Great Central Railway train ran unmanned for more than a mile
An unmanned train ran for more than a mile before crashing into coaches on a heritage railway in Leicestershire, rail accident investigators have said.
The report said no one was injured but damage was sustained by the vehicles during the collision on the Great Central Railway, in Quorn, in May 2014.
The engine's handbrakes were not applied and the coach was not secured with brakes, the investigation found.
The Great Central Railway (GCR) said it had since reinforced its procedures.
The Rail Accident Investigation Branch (RAIB) report said the train - a locomotive and one coach - ran for about 1.8 miles (2.9 km) before crashing into a set of unattended coaches, near Loughborough Central station, on 12 May 2014.
The report concluded the train, which was left unattended, ran away because the wheel scotch, a type of prop, was positioned against the locomotive's wheel in a way that made it "ineffective".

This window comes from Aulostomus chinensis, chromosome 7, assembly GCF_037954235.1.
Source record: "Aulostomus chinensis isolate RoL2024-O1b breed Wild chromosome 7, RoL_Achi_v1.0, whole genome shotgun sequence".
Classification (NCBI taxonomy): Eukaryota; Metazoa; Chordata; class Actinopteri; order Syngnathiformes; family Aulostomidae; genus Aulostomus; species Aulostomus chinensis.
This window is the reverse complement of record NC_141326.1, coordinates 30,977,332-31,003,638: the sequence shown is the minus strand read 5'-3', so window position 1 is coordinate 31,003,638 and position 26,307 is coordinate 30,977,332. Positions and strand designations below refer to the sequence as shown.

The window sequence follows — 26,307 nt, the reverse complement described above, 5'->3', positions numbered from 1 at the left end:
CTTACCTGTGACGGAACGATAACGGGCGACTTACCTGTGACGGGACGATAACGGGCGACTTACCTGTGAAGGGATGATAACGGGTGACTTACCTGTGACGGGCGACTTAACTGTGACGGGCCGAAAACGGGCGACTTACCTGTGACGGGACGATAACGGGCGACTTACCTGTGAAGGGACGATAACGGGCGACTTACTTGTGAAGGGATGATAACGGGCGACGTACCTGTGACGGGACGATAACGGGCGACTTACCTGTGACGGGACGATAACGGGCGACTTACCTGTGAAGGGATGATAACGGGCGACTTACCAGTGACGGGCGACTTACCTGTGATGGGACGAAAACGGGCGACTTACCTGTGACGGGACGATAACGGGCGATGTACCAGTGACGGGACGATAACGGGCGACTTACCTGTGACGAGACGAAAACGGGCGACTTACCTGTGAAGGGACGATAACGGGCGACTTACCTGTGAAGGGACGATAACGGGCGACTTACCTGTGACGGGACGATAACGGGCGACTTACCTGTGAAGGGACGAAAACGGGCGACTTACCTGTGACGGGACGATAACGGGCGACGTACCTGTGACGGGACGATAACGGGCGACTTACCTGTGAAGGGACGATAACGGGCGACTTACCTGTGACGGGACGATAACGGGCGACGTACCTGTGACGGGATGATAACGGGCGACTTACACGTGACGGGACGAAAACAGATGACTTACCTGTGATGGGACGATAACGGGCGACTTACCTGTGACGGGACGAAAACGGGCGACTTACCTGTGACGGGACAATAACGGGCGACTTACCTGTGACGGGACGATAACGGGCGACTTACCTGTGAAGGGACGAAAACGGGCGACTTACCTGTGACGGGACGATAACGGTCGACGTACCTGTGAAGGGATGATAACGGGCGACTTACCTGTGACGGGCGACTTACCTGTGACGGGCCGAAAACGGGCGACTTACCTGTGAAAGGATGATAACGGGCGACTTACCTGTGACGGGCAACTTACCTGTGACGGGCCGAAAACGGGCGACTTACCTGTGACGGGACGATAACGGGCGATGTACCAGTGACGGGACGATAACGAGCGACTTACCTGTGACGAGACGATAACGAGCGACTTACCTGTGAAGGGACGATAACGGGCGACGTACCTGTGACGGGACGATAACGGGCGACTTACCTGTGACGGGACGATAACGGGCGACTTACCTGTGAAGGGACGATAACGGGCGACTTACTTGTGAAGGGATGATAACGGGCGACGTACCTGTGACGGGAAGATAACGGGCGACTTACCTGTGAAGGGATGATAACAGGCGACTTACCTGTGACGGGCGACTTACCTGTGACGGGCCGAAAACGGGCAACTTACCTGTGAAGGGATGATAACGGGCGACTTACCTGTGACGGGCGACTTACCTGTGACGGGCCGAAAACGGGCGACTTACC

It also said the driver did not apply the vehicle's handbrakes because he believed they were not effective on this class of locomotive and the wheel scotch would provide sufficient braking force.
The RAIB has issued a number of recommendations to the GCR to prevent further incidents.
Dr Eric Smith, safety director at GCR, said no one had been in any danger when the accident occurred.
He said: "We have to be seen to act on a such a report and I'd like to say we've acted very positively in this respect.
"We have reinforced a number of procedures in readiness for what the RAIB said."
On Wednesday, the GCR, which runs through Leicestershire and Nottinghamshire, was awarded £10m in lottery funding to create a new heritage railway museum in Leicester.